I have never read a novel by Toni Morrison that wasn’t worth raving about. And yet, I have found that my favorites are not the same ones that get all the hype. Most of us have read, or at least heard of, The Bluest Eye and Beloved. But my favorites have tended to be Morrison’s lesser-known works, including Sula and Song of Solomon.
And Love falls in the latter category. Though not her most popular work, this might be one of Morrison’s best, in my humble opinion. On the surface, this is the story of a friendship between two women that has eroded over decades, but of course it is so much more than that. This novel really highlights the complex, unexpected, and shifting nature of love – of love between friends, between siblings, between lovers and spouses, between parents and children. And it’s about the impacts these relationships have on a community over time.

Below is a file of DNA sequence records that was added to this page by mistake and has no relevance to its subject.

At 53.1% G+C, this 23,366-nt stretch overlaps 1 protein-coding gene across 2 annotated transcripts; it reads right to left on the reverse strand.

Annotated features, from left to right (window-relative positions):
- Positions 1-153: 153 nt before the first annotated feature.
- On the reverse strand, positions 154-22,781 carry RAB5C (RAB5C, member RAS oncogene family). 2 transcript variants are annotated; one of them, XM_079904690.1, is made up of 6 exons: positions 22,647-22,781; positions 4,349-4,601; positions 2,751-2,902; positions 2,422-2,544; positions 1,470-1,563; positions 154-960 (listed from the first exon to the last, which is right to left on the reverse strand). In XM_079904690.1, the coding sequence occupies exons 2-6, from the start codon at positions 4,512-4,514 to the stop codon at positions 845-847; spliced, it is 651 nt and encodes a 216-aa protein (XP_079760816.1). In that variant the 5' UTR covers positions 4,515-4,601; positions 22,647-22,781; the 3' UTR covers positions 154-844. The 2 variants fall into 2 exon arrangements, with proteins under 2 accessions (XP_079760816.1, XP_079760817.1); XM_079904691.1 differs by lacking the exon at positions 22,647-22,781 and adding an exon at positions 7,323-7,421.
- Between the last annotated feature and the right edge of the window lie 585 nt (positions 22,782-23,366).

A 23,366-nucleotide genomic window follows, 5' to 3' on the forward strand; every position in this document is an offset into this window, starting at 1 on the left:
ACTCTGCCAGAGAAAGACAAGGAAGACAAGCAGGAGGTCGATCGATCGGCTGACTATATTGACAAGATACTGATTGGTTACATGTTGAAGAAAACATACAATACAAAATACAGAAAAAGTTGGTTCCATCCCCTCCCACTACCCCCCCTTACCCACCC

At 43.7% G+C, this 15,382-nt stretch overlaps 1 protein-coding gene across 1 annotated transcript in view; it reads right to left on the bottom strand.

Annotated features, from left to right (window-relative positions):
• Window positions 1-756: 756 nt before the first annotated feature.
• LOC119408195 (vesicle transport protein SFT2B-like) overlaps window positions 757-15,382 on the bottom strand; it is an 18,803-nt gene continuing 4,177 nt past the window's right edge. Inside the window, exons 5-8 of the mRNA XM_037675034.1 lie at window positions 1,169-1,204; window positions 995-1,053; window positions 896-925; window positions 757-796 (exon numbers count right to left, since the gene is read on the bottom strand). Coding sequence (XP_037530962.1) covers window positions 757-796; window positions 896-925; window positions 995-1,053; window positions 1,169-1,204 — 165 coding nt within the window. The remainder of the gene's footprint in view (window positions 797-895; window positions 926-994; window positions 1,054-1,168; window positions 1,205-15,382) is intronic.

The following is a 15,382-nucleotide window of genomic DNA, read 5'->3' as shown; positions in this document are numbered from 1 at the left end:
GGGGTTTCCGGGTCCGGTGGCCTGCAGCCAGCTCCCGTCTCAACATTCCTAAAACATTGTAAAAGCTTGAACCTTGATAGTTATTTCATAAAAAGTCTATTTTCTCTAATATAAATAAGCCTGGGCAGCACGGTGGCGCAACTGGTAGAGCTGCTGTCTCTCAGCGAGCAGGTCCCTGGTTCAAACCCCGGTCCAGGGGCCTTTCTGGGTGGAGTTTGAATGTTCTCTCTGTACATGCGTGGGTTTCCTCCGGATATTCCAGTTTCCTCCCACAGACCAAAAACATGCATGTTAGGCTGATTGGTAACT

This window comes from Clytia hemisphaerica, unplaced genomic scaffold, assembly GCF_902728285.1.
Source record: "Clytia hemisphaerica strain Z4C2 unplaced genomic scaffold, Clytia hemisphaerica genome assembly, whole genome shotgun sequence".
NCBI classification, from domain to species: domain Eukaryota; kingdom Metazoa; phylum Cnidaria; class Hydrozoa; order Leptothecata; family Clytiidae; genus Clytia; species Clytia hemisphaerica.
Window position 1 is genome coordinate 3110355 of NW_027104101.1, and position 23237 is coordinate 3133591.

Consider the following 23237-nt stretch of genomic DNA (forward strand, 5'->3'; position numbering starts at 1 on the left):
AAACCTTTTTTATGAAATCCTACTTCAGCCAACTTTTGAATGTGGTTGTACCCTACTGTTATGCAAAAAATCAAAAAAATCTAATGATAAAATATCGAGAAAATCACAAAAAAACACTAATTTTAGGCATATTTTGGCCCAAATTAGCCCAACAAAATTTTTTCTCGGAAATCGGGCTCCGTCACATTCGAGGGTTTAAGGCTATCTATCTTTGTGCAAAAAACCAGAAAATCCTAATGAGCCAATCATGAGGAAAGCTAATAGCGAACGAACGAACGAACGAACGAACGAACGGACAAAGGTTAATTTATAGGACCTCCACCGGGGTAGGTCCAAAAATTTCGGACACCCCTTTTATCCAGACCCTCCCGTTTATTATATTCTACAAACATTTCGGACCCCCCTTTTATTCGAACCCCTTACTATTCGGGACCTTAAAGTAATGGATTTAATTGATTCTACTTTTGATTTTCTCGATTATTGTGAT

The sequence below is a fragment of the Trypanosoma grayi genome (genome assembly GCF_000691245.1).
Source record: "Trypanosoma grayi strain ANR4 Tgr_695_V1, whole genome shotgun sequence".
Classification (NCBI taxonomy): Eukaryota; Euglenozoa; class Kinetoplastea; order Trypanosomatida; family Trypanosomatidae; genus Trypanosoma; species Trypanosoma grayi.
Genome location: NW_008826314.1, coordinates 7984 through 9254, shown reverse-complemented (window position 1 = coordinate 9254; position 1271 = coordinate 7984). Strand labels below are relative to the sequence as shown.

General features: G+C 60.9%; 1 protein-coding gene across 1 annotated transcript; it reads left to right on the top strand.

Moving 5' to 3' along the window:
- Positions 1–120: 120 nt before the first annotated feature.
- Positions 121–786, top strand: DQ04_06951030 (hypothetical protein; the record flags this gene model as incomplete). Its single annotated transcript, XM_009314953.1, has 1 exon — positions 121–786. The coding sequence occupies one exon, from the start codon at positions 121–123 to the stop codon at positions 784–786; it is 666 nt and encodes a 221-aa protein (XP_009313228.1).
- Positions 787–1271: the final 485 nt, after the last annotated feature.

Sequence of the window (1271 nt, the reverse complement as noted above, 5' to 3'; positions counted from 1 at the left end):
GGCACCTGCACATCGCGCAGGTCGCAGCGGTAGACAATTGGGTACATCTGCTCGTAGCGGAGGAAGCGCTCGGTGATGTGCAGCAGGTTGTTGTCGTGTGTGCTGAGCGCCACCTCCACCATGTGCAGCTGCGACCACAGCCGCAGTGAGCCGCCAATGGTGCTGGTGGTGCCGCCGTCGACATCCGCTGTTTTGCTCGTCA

But what really amazes me about this novel is Toni Morrison’s incredible skill with subtly. Because when I’ve talked with others about this novel, the words “hate” and “anger” come far up far more frequently than “love” or “joy.” But without spoiling anything in the story, the final chapter starts to peel back the ways in which, throughout the entire novel, Morrison has been writing about love with great intention, subtlety, and scrutiny.
I am left thinking of all kinds of love, the way it changes over time, the power it has to hurt or heal. And what is more beautiful and memorable than a book that leaves you thinking about love?
Eager to read this one? Get the book from an independent bookshop HERE.